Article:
My 'antiques' evoke priceless reactions

I don't need the experts from the "Antiques Roadshow" to tell me if I've unearthed a $50,000 pickle jar or a 59-cent Milk of Magnesia bottle. My brother-in-law Dan has acquired a reputation as the family "antiques expert."

Every family has one of these - someone who "knows something about antiques." I'm not sure how Dan acquired his title, other than he's lived a long time and has a jeweler's loupe. At any rate, his opinion is free, which is as low-dollar as you can get, and he usually only laughs for an hour after inspecting one of my finds.

On a recent junk-sale junket, I lugged home a two-level brown crockery thing. The vintage owner had used it as a doorstop for 30 years, as had her mother.

This was a dead giveaway to me that I had something valuable.

The minute you slap the word "estate" on an object, it adds a heap of cachet and at least 50 percent to its value.

"I only paid a buck for this wonderful old strawberry pot," I bragged to my husband.

He looked it over. "That's too shallow to be a strawberry planter," he informed me. "Looks like some kind of light, probably an old transformer."

I pounced on eBay and checked out all the transformers at auction. Not one resembled my 15-pounder, which was growing more rare by the moment.

I inspected it with a magnifying glass. Naturally, it was unmarked, except by filth. I didn't dare clean it and damage its patina.

"I'm heading out to Dan's," I told my husband, as I swaddled my precious crockery in bubble wrap and a box.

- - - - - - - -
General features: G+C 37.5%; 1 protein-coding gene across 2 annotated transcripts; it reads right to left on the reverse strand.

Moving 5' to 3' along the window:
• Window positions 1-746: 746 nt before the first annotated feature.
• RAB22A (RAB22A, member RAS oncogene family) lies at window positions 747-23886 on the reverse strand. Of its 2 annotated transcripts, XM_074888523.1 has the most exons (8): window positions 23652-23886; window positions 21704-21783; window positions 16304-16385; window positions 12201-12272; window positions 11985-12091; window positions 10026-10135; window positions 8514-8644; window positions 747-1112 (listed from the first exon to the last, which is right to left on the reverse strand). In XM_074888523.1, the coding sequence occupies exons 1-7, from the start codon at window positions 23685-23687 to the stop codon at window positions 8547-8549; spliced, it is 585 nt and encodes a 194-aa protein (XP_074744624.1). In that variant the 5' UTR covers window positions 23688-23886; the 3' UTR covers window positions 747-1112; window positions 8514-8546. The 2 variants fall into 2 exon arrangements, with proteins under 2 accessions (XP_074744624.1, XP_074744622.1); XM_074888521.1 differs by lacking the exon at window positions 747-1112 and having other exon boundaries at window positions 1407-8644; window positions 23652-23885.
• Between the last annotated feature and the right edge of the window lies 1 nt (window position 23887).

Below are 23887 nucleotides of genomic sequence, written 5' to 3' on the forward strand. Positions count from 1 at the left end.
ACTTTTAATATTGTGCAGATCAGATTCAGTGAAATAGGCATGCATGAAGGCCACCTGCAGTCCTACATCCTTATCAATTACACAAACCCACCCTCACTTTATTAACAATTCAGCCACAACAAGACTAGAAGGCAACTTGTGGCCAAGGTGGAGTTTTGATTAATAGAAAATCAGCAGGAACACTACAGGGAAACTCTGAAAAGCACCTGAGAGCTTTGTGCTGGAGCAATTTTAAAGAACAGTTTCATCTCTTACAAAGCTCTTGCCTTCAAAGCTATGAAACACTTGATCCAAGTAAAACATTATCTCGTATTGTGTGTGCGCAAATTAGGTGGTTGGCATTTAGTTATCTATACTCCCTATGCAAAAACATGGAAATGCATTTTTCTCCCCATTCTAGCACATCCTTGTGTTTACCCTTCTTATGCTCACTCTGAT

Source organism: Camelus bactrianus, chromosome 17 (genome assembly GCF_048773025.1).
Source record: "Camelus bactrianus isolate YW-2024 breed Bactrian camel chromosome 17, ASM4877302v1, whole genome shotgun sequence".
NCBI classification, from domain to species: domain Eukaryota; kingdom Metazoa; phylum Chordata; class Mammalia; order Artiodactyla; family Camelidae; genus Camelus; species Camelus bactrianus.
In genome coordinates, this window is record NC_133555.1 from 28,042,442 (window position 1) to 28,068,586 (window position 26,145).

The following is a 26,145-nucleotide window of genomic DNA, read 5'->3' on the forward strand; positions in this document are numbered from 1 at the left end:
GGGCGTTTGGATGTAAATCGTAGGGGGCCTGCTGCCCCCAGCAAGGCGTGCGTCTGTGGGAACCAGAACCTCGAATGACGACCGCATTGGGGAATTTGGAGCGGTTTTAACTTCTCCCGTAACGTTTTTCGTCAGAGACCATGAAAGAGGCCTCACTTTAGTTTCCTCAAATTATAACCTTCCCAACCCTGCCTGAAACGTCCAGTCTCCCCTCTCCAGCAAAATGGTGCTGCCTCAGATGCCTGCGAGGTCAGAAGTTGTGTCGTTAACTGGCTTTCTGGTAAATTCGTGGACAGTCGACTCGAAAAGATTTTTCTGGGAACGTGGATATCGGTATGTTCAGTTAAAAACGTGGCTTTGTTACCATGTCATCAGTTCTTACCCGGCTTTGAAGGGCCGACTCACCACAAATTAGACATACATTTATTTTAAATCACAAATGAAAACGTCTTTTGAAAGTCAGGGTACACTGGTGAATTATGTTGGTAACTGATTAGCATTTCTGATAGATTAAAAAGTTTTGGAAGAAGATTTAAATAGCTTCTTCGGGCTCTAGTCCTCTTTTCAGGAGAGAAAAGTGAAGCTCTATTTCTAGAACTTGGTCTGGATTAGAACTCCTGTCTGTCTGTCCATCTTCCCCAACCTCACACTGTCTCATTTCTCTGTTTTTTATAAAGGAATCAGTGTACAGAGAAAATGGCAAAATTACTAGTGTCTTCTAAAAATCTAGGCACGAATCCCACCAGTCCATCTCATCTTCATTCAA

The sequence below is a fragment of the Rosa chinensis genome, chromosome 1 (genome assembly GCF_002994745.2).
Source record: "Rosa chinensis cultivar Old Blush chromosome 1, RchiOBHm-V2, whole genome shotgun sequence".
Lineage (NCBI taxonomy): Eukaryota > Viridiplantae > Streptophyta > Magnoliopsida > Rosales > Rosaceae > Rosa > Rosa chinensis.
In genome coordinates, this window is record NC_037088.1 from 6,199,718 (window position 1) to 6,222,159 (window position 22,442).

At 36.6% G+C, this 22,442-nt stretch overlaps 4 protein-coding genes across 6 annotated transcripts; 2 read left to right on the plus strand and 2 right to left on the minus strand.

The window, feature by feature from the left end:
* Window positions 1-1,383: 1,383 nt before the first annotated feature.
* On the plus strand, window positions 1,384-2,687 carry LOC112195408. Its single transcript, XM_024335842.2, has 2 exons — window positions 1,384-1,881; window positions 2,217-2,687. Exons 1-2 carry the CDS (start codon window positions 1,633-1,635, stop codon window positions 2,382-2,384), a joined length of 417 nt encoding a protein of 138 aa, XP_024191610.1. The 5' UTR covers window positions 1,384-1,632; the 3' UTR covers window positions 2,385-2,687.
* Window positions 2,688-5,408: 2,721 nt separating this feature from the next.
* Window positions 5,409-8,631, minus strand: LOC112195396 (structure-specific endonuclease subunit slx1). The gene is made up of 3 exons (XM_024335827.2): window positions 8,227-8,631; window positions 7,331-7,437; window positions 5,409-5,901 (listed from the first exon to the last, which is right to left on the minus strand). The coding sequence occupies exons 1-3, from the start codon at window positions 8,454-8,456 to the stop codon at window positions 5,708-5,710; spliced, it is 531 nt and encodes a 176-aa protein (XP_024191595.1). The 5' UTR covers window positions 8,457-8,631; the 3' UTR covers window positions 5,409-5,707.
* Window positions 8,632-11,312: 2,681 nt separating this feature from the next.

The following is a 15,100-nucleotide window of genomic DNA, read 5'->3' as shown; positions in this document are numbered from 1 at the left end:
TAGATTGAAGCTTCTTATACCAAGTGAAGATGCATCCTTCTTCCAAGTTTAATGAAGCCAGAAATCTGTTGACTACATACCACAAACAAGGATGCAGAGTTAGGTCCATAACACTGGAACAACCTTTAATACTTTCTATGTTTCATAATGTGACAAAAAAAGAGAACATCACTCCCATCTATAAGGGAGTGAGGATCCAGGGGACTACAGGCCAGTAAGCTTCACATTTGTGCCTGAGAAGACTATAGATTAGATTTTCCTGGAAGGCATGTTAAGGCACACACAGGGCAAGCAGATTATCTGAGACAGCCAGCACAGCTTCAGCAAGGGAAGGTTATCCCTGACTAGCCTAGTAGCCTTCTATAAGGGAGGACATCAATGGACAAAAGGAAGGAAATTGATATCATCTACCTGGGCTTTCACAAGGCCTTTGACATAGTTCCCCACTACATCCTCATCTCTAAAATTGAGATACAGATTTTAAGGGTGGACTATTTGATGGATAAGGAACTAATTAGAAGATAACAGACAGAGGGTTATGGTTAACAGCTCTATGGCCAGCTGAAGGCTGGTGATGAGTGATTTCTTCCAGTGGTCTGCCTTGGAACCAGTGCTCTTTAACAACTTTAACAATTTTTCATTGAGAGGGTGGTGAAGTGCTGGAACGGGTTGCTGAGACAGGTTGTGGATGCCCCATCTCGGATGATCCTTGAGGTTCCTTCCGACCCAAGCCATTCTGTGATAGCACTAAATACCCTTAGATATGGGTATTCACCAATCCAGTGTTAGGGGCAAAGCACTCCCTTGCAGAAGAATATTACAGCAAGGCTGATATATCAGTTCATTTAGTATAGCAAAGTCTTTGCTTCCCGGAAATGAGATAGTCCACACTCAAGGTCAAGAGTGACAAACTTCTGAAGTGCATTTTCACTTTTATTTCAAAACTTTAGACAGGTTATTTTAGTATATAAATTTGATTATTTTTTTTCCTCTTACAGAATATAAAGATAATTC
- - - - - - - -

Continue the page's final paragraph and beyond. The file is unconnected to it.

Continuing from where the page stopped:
I settled the treasure in the middle of Dan's kitchen table as gently as if it were a jeweled Fabergé egg. And then I unwrapped it.

"Why in the world are you hauling around a dirty old chicken feeder?" he asked.

I didn't have an intelligent answer. "I thought you might want to use it for a porch light," didn't sound too bright.

"Oh, you know," I told him, "I just wanted to see if it's worth anything."

"It's worth a lot if you're a hungry chicken," he said.

This is why it pays to have an antiques expert in the family, so you don't embarrass yourself in front of strangers.

Dan has rescued me several times since I decided to supplement my freelancing career with "flea-lancing." He still keeps one of my 25-cent "finds" on display for when he needs a $10 laugh.

I felt confident when I tagged the "vintage ramrod." After all, I'd seen old muzzle-loading rifles with their skinny metal rods. This old ramrod would be a steal at $10.

Fortunately, Dan spied the tagged treasure before it went into my booth.

"So," he asked me, "where's the rest of your umbrella?"

I'd paid a quarter for one spoke of an umbrella.

I'd like to say that I've gotten smarter, but I don't want to overvalue my merchandise. Let's just say that I'm developing quite a thick patina.

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